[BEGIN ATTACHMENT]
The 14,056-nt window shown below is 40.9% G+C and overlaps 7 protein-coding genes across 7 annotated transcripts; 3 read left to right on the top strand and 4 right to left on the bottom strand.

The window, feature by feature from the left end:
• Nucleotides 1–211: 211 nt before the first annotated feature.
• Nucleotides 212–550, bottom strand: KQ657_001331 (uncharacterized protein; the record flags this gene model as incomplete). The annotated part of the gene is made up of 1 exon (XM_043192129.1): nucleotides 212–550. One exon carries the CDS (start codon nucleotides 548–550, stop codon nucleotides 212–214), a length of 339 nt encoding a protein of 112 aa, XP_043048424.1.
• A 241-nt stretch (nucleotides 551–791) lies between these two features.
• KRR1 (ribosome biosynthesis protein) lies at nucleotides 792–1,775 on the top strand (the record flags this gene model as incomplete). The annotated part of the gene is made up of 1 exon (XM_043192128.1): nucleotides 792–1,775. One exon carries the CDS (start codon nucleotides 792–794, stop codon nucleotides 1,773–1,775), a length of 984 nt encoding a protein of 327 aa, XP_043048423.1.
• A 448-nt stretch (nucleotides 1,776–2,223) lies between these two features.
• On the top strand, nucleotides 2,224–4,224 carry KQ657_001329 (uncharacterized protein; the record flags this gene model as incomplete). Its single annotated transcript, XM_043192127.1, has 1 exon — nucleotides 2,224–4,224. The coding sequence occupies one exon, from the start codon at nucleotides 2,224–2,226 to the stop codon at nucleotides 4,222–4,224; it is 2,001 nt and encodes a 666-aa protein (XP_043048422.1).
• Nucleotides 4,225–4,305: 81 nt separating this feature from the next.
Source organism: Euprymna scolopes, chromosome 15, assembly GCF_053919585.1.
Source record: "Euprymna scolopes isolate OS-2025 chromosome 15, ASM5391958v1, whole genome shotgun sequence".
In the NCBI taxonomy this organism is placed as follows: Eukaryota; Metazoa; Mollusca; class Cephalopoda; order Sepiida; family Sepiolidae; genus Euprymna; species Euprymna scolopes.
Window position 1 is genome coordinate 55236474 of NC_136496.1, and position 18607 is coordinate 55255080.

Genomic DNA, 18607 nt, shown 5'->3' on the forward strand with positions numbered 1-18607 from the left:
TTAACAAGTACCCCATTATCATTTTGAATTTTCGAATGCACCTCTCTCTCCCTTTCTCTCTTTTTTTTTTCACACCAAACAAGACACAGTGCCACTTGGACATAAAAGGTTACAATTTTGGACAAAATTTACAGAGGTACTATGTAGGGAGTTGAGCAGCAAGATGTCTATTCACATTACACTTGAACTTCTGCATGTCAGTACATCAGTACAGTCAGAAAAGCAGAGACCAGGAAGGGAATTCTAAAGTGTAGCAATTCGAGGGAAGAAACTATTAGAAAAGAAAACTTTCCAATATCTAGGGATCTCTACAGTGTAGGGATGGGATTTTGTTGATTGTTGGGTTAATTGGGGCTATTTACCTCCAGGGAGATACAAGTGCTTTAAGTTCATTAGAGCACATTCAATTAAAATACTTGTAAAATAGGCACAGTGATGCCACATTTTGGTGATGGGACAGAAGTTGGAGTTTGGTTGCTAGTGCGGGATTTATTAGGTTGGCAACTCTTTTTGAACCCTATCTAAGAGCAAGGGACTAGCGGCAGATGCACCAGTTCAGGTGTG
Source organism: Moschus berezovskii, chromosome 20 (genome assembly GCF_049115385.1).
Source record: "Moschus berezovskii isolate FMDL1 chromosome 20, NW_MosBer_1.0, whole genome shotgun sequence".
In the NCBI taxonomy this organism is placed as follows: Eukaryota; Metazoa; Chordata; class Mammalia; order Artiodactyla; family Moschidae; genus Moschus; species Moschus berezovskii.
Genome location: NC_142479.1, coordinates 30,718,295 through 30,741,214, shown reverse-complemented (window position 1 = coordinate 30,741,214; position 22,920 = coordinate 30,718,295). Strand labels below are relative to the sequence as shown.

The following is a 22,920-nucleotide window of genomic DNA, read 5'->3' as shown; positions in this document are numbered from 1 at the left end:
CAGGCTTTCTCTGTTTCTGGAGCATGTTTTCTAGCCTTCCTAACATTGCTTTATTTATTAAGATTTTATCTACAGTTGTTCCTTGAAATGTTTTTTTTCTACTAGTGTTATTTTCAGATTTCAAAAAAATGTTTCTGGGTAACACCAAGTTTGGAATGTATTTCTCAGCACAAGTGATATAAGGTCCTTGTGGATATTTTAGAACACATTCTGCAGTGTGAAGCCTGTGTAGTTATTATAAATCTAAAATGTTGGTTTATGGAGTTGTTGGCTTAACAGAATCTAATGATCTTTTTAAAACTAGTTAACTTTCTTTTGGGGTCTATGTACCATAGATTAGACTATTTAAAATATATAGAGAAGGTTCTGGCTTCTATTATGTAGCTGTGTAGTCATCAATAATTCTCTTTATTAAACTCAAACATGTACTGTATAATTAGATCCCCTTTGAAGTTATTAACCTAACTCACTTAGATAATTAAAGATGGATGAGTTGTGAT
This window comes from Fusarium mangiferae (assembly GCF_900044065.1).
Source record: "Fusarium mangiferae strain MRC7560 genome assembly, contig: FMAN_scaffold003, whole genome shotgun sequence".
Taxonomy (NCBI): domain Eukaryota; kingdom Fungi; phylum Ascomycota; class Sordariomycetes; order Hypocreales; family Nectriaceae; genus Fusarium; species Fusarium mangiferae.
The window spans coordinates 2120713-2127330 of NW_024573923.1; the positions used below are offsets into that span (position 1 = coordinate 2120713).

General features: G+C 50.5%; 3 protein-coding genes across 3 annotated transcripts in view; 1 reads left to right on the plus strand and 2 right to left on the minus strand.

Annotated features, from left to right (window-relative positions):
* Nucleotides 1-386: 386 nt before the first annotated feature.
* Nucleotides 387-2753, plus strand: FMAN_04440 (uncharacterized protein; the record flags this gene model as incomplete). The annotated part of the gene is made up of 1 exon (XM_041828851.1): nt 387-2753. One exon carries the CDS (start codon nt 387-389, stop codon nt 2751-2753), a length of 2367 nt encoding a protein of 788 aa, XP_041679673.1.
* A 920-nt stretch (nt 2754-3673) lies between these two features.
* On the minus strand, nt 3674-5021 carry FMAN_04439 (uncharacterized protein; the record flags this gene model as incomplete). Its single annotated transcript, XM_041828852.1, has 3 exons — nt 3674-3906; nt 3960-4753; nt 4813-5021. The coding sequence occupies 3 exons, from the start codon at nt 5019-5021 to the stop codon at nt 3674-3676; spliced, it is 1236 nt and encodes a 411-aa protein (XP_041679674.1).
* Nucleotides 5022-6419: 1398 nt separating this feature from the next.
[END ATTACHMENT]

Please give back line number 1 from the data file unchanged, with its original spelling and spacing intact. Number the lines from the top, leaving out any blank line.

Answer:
The 14,056-nt window shown below is 40.9% G+C and overlaps 7 protein-coding genes across 7 annotated transcripts; 3 read left to right on the top strand and 4 right to left on the bottom strand.